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House Republicans unveil plan to end federal arts and humanities agencies and aid to public broadcasting

January 20, 2011 |  8:20 pm

 
USCapitol Federal support for arts and culture is now officially in the cross hairs of congressional Republicans, if that's a metaphor we're still allowed to use.

Any way you want to describe it, the Republican Study Committee, made up of about 165 GOP members of the House of Representatives, on Thursday announced a budget-cutting plan aimed at slashing federal spending, and it calls for the elimination of the nation's two leading makers of government arts grants: the National Endowment for the Arts and the National Endowment for the Humanities. Also on the chopping block is the Corporation for Public Broadcasting.

The arts and humanities endowments each get $167.5 million a year; the broadcasting agency, which supports public radio and television, gets $445 million.

The NEA last had to fight for its survival in 1995, when Republicans gained control of the House and Senate and sought to get rid of the endowment. It had outraged some conservatives with grants that in certain highly publicized cases had supported performances or exhibitions they deemed offensive. While the NEA survived, It took a 39% budget cut and saw the elimination of nearly all grants to individual artists. Despite increases over the past 10 years, the NEA's inflation-adjusted buying power remains $58 million a year less than it was before those mid-'90s "culture wars."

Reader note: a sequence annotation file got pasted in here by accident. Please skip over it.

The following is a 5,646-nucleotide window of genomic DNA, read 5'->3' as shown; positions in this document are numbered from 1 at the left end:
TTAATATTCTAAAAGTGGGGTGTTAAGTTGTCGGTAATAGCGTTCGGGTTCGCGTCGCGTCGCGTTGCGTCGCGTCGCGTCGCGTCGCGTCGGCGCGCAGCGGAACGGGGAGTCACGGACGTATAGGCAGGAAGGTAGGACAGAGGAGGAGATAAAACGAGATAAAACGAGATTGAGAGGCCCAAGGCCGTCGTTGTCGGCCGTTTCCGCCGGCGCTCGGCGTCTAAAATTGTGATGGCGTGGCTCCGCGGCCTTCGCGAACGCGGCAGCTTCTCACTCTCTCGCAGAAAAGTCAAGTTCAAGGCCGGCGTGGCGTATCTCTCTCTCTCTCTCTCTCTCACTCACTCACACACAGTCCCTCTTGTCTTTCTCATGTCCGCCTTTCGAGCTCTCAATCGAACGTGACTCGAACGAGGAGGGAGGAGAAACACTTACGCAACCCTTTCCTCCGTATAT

This time, the ax would fall on the agencies as part of a bid to reduce the federal deficit. The bill, called the Spending Reduction Act of 2011, aims to reduce federal spending by $2.5 trillion over 10 years. Sen. Jim DeMint (R-South Carolina), chairman of the Republican Senate Steering Committee, also backs the plan.

Federal arts and culture spending is currently about $1.6 billion a year, not counting construction budgets. The legislation does not call for cuts to the annual budgets for the Smithsonian Institution ($761.4 million), the Institute of Museum and Library Services ($282.3 million), the National Gallery of Art ($167 million) or the John F. Kennedy Center for the Performing Arts (about $20 million).